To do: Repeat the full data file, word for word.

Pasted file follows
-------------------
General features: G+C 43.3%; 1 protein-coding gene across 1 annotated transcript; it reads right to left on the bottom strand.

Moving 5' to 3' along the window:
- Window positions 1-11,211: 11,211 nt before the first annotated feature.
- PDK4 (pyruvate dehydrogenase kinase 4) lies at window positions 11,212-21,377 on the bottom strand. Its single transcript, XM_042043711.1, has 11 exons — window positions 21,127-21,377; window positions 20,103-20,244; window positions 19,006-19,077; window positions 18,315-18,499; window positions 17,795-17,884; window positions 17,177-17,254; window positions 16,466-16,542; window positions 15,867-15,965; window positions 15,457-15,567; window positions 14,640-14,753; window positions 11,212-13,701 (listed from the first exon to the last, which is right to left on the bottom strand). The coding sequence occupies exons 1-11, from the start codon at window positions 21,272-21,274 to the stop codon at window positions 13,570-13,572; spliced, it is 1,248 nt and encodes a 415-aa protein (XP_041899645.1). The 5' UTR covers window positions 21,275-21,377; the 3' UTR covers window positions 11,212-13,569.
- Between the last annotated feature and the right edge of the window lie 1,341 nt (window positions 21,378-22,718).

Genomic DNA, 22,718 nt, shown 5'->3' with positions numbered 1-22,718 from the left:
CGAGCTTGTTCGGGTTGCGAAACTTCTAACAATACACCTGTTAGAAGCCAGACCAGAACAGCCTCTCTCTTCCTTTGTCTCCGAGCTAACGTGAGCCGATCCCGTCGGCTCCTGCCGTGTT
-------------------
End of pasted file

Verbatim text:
General features: G+C 43.3%; 1 protein-coding gene across 1 annotated transcript; it reads right to left on the bottom strand.

Moving 5' to 3' along the window:
- Window positions 1-11,211: 11,211 nt before the first annotated feature.
- PDK4 (pyruvate dehydrogenase kinase 4) lies at window positions 11,212-21,377 on the bottom strand. Its single transcript, XM_042043711.1, has 11 exons — window positions 21,127-21,377; window positions 20,103-20,244; window positions 19,006-19,077; window positions 18,315-18,499; window positions 17,795-17,884; window positions 17,177-17,254; window positions 16,466-16,542; window positions 15,867-15,965; window positions 15,457-15,567; window positions 14,640-14,753; window positions 11,212-13,701 (listed from the first exon to the last, which is right to left on the bottom strand). The coding sequence occupies exons 1-11, from the start codon at window positions 21,272-21,274 to the stop codon at window positions 13,570-13,572; spliced, it is 1,248 nt and encodes a 415-aa protein (XP_041899645.1). The 5' UTR covers window positions 21,275-21,377; the 3' UTR covers window positions 11,212-13,569.
- Between the last annotated feature and the right edge of the window lie 1,341 nt (window positions 21,378-22,718).

Genomic DNA, 22,718 nt, shown 5'->3' with positions numbered 1-22,718 from the left:
CGAGCTTGTTCGGGTTGCGAAACTTCTAACAATACACCTGTTAGAAGCCAGACCAGAACAGCCTCTCTCTTCCTTTGTCTCCGAGCTAACGTGAGCCGATCCCGTCGGCTCCTGCCGTGTT